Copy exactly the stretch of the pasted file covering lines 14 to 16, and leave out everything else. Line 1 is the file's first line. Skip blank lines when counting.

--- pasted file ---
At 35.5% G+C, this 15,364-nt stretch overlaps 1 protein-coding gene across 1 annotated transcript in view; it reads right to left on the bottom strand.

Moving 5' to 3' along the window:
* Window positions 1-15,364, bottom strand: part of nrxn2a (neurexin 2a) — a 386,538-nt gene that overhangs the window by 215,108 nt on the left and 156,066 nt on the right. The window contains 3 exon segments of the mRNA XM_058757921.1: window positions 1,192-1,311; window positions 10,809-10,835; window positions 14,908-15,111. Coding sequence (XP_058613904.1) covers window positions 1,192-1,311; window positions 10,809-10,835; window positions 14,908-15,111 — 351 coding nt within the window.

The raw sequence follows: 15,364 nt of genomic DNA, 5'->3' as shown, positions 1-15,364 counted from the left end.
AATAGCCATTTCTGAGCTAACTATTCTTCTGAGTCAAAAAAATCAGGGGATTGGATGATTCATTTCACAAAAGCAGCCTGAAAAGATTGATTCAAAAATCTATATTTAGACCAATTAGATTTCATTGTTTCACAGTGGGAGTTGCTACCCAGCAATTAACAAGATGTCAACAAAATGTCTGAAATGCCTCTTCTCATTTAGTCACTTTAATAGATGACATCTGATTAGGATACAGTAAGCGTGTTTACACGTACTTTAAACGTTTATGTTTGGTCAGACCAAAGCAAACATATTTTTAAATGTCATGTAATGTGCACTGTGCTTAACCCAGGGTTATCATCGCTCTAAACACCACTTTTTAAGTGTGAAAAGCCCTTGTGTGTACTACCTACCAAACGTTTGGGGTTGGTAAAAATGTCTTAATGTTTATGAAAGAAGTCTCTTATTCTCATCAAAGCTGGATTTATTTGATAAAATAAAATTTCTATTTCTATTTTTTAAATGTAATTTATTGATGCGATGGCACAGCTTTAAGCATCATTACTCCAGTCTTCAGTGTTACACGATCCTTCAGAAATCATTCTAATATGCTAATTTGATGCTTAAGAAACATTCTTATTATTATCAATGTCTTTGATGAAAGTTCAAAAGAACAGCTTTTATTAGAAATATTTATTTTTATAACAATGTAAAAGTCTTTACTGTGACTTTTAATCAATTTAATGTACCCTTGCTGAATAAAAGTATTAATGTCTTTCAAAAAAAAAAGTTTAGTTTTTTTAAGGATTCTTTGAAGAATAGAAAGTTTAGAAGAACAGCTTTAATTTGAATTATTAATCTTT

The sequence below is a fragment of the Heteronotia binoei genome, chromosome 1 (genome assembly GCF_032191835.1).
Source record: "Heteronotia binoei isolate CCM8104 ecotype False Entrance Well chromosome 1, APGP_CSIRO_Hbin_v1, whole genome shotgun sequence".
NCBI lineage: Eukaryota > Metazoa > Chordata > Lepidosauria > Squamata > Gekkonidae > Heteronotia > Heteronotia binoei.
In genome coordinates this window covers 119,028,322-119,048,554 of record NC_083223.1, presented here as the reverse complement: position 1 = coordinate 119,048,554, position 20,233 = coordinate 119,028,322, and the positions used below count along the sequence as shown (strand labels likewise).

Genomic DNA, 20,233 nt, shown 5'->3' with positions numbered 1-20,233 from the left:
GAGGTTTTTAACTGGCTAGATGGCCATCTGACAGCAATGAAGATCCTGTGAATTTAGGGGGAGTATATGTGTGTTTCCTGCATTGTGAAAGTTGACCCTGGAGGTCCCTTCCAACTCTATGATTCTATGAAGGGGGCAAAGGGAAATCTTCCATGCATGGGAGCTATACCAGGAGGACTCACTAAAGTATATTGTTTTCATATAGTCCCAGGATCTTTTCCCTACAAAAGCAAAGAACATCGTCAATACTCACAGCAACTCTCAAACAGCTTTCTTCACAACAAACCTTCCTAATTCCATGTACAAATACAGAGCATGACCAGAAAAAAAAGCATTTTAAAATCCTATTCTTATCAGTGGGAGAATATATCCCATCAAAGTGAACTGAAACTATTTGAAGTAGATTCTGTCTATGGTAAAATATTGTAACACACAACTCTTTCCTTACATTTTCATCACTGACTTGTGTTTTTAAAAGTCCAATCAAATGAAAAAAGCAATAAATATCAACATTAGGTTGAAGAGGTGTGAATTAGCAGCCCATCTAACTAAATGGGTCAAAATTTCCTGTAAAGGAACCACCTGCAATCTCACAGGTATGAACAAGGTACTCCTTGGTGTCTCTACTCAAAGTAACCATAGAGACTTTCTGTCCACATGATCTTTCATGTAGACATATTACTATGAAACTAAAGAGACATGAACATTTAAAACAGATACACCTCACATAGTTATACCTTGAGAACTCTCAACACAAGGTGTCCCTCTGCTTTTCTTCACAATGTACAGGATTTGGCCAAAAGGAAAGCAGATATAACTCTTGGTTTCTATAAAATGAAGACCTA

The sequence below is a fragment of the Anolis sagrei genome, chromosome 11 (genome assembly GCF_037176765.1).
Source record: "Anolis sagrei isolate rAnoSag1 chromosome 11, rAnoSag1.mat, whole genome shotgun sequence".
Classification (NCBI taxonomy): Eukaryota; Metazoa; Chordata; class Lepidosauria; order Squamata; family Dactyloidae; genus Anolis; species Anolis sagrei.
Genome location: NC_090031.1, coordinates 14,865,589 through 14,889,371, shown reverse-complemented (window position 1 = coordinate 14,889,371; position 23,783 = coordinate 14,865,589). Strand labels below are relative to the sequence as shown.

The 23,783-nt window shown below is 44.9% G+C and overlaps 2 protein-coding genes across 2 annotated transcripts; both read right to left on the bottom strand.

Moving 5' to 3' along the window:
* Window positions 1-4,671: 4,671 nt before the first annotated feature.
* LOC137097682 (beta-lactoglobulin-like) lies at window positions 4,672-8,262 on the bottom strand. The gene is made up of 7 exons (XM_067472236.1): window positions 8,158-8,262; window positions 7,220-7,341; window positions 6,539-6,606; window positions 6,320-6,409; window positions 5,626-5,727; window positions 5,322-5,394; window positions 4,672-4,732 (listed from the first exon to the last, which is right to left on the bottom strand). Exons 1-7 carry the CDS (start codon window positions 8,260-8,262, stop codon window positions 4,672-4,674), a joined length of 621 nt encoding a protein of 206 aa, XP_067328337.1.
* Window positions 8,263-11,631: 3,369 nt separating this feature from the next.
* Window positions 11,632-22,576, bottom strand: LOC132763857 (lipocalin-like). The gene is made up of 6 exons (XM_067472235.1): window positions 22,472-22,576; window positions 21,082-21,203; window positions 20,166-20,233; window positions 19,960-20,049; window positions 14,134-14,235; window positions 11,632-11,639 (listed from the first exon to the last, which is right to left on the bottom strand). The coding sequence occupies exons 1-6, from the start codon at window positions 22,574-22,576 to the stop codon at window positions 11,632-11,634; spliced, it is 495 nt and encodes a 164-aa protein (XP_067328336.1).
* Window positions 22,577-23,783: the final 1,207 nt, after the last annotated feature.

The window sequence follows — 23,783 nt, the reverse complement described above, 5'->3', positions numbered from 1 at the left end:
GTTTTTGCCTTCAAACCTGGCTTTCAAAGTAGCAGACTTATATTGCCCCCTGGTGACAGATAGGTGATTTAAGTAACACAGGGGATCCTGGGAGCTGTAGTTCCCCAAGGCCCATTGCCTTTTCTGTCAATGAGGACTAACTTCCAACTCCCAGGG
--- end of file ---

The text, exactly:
Classification (NCBI taxonomy): Eukaryota; Metazoa; Chordata; class Lepidosauria; order Squamata; family Dactyloidae; genus Anolis; species Anolis sagrei.
Genome location: NC_090031.1, coordinates 14,865,589 through 14,889,371, shown reverse-complemented (window position 1 = coordinate 14,889,371; position 23,783 = coordinate 14,865,589). Strand labels below are relative to the sequence as shown.

The 23,783-nt window shown below is 44.9% G+C and overlaps 2 protein-coding genes across 2 annotated transcripts; both read right to left on the bottom strand.